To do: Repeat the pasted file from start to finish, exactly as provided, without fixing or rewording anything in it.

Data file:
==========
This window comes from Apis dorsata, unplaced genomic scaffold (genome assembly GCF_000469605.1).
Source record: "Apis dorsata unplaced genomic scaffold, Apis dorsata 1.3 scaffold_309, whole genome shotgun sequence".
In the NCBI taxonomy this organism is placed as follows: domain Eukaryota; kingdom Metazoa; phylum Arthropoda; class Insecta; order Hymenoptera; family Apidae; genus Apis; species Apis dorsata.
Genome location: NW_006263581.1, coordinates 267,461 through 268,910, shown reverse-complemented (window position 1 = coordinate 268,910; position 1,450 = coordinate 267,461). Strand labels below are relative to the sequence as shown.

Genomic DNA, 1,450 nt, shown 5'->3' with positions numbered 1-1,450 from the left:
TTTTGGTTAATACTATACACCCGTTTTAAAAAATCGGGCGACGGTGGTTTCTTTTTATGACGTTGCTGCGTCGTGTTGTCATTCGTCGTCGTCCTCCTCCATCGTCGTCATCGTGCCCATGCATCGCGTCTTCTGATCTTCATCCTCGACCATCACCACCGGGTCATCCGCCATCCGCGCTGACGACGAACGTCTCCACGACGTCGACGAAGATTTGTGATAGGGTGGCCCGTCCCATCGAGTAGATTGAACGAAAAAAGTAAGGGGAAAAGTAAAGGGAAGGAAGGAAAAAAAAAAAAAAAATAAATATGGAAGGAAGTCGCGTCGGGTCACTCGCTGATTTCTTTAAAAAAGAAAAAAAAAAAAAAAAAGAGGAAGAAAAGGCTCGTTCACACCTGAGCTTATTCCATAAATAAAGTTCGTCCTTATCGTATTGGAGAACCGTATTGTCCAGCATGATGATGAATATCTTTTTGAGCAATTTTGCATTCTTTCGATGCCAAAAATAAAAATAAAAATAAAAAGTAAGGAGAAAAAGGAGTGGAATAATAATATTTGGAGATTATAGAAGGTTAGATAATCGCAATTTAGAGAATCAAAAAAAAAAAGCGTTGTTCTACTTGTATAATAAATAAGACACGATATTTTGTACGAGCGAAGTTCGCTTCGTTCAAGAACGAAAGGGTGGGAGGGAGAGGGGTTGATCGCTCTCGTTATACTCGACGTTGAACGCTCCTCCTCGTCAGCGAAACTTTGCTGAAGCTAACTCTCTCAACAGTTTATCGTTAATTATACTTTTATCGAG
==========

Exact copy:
This window comes from Apis dorsata, unplaced genomic scaffold (genome assembly GCF_000469605.1).
Source record: "Apis dorsata unplaced genomic scaffold, Apis dorsata 1.3 scaffold_309, whole genome shotgun sequence".
In the NCBI taxonomy this organism is placed as follows: domain Eukaryota; kingdom Metazoa; phylum Arthropoda; class Insecta; order Hymenoptera; family Apidae; genus Apis; species Apis dorsata.
Genome location: NW_006263581.1, coordinates 267,461 through 268,910, shown reverse-complemented (window position 1 = coordinate 268,910; position 1,450 = coordinate 267,461). Strand labels below are relative to the sequence as shown.

Genomic DNA, 1,450 nt, shown 5'->3' with positions numbered 1-1,450 from the left:
TTTTGGTTAATACTATACACCCGTTTTAAAAAATCGGGCGACGGTGGTTTCTTTTTATGACGTTGCTGCGTCGTGTTGTCATTCGTCGTCGTCCTCCTCCATCGTCGTCATCGTGCCCATGCATCGCGTCTTCTGATCTTCATCCTCGACCATCACCACCGGGTCATCCGCCATCCGCGCTGACGACGAACGTCTCCACGACGTCGACGAAGATTTGTGATAGGGTGGCCCGTCCCATCGAGTAGATTGAACGAAAAAAGTAAGGGGAAAAGTAAAGGGAAGGAAGGAAAAAAAAAAAAAAAATAAATATGGAAGGAAGTCGCGTCGGGTCACTCGCTGATTTCTTTAAAAAAGAAAAAAAAAAAAAAAAAGAGGAAGAAAAGGCTCGTTCACACCTGAGCTTATTCCATAAATAAAGTTCGTCCTTATCGTATTGGAGAACCGTATTGTCCAGCATGATGATGAATATCTTTTTGAGCAATTTTGCATTCTTTCGATGCCAAAAATAAAAATAAAAATAAAAAGTAAGGAGAAAAAGGAGTGGAATAATAATATTTGGAGATTATAGAAGGTTAGATAATCGCAATTTAGAGAATCAAAAAAAAAAAGCGTTGTTCTACTTGTATAATAAATAAGACACGATATTTTGTACGAGCGAAGTTCGCTTCGTTCAAGAACGAAAGGGTGGGAGGGAGAGGGGTTGATCGCTCTCGTTATACTCGACGTTGAACGCTCCTCCTCGTCAGCGAAACTTTGCTGAAGCTAACTCTCTCAACAGTTTATCGTTAATTATACTTTTATCGAG